14 Apr Compassion: Turning Empathy Into Action
Why are emotional connections so important in customer service? Imagine you’re sitting with an acquaintance. You’ve experienced an issue and tell them how strongly you feel about the problem. You could be very angry, distressed, frustrated, etc. Imagine that after you’ve finished expressing your emotion, you look to them for a genuine reply. Instead, all they say are things along the lines of, “Well, maybe you should do this.” “Have you tried this?” “Maybe you’re the one doing something wrong.” “I don’t know what you should do.”
How would it make you feel?
Would everything you just expressed feel invalid or pointless?
What was missing from that interaction was validation. Another word is empathy.
What is empathy?
Empathy is the ability to put yourself in the situation of another and take on their emotional response as if it were your own, thus giving it validity. This creates a sense of cohesion with that person and lets them know you understand and care. In business, it is imperative that we show customers that we care. They call in with issues and are hoping to be met by an understanding individual with the skill-set to alleviate those issues.
Recently AchieveGlobal, a sales training and development group, did a study that found that 1 in 3 consumers prefer being treated well over having their issues immediately resolved. This means you could do everything right on the call in an expedient manner, but if the customer feels as though they were not cared for, they will come away from the experience less than satisfied. Truly meaningful customer experiences spring from empathy.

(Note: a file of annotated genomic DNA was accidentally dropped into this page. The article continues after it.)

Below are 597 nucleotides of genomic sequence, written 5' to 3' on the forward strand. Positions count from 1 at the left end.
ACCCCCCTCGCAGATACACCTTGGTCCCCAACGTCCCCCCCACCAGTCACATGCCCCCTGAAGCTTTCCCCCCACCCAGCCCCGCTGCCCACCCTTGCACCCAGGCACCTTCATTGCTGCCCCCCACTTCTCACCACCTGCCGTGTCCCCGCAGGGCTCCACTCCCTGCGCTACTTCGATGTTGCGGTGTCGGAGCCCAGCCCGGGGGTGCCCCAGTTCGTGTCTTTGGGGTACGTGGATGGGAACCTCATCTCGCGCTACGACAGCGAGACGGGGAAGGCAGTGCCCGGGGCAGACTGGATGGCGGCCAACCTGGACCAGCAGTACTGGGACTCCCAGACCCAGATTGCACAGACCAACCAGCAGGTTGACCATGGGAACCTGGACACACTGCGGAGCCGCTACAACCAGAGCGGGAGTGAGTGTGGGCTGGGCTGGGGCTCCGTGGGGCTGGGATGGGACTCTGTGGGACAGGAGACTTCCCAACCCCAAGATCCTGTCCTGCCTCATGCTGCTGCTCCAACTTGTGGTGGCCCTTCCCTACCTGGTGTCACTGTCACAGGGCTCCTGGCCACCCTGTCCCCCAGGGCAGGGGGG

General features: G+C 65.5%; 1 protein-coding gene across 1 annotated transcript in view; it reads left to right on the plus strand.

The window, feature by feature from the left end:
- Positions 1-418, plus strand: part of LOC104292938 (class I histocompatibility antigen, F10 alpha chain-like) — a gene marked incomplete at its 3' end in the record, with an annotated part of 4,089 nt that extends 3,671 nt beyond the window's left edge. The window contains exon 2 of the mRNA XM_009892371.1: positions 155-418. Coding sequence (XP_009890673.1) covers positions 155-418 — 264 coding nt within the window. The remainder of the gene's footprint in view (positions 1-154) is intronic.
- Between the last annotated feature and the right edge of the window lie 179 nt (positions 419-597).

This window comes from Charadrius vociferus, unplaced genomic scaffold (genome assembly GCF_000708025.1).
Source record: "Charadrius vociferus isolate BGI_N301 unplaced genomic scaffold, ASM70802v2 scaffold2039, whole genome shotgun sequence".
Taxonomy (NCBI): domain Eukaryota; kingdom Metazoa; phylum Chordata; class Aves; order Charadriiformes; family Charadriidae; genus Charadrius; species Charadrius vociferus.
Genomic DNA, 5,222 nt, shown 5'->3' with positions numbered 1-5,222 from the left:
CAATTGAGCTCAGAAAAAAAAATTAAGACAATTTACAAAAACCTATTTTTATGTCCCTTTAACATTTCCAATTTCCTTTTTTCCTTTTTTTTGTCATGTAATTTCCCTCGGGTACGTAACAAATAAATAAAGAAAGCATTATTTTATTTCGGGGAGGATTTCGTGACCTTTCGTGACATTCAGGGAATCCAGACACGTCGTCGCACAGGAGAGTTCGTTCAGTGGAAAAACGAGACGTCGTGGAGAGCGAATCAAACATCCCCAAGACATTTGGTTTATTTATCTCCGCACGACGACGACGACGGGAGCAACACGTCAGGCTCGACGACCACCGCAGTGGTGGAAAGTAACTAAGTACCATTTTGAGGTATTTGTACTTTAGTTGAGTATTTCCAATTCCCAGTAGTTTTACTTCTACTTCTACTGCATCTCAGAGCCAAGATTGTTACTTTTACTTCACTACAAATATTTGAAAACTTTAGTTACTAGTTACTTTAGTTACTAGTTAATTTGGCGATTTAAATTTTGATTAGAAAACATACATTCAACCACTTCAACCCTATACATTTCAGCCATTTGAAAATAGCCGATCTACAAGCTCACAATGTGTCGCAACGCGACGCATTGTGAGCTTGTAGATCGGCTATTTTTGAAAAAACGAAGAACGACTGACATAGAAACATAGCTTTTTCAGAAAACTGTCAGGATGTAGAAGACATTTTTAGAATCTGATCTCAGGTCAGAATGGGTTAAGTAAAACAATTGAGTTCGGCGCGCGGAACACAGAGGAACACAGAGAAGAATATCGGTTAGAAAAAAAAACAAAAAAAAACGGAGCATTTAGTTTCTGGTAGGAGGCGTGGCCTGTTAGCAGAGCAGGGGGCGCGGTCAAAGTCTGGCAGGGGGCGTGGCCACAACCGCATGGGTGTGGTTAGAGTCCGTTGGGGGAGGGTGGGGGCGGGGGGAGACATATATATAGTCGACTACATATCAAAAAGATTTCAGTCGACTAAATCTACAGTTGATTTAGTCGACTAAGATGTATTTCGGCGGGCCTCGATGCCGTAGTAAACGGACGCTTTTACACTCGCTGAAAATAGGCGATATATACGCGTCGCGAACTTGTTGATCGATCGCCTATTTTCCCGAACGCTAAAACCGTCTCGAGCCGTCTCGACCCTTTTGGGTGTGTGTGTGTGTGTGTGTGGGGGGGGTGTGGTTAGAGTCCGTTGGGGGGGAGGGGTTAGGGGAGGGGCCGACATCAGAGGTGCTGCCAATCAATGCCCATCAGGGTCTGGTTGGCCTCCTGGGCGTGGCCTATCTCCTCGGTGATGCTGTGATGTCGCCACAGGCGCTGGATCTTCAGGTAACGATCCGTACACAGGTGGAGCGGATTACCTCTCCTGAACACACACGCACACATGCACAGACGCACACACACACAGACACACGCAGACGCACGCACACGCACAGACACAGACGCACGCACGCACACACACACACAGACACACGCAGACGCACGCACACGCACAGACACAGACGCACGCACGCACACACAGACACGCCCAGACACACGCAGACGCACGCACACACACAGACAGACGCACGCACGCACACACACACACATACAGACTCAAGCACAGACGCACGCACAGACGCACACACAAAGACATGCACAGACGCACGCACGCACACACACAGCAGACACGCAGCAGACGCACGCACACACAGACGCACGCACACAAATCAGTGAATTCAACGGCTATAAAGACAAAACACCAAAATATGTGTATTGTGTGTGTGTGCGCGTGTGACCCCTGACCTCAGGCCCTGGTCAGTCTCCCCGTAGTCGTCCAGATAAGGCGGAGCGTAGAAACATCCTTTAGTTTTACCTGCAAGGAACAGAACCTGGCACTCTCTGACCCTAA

Empathy vs compassion
When we use empathy as a springboard for action, we are showing compassion. There is a parable by the Dalai Lama that says, “A man is lying on the side of a road, crushed by a boulder. An empathetic person passes by. This person feels the man’s suffering so intimately that they are shaken and unable to find a way to help. A compassionate person passes by. This person understands the man’s pain and is driven to help, but is able to remain centered within themselves, allowing them to devise a plan to remove the boulder and get the man help.” While the empathetic person cared, it was the compassionate individual who could turn that empathy into fuel for action.
Use them together to connect with others
So, how do we do this? How do we show customers compassion and make their experiences meaningful? When dealing with a customer issue, show empathy first and build that trust between you and them. Give validity to their issue by expressing understanding and keenly listening to their emotional response and how they feel about the issue. Use that empathy as the fuel needed to show compassion for their issue and then act to find a resolution that reflects your care and concern for them. Lead first with empathy and close out with compassion.
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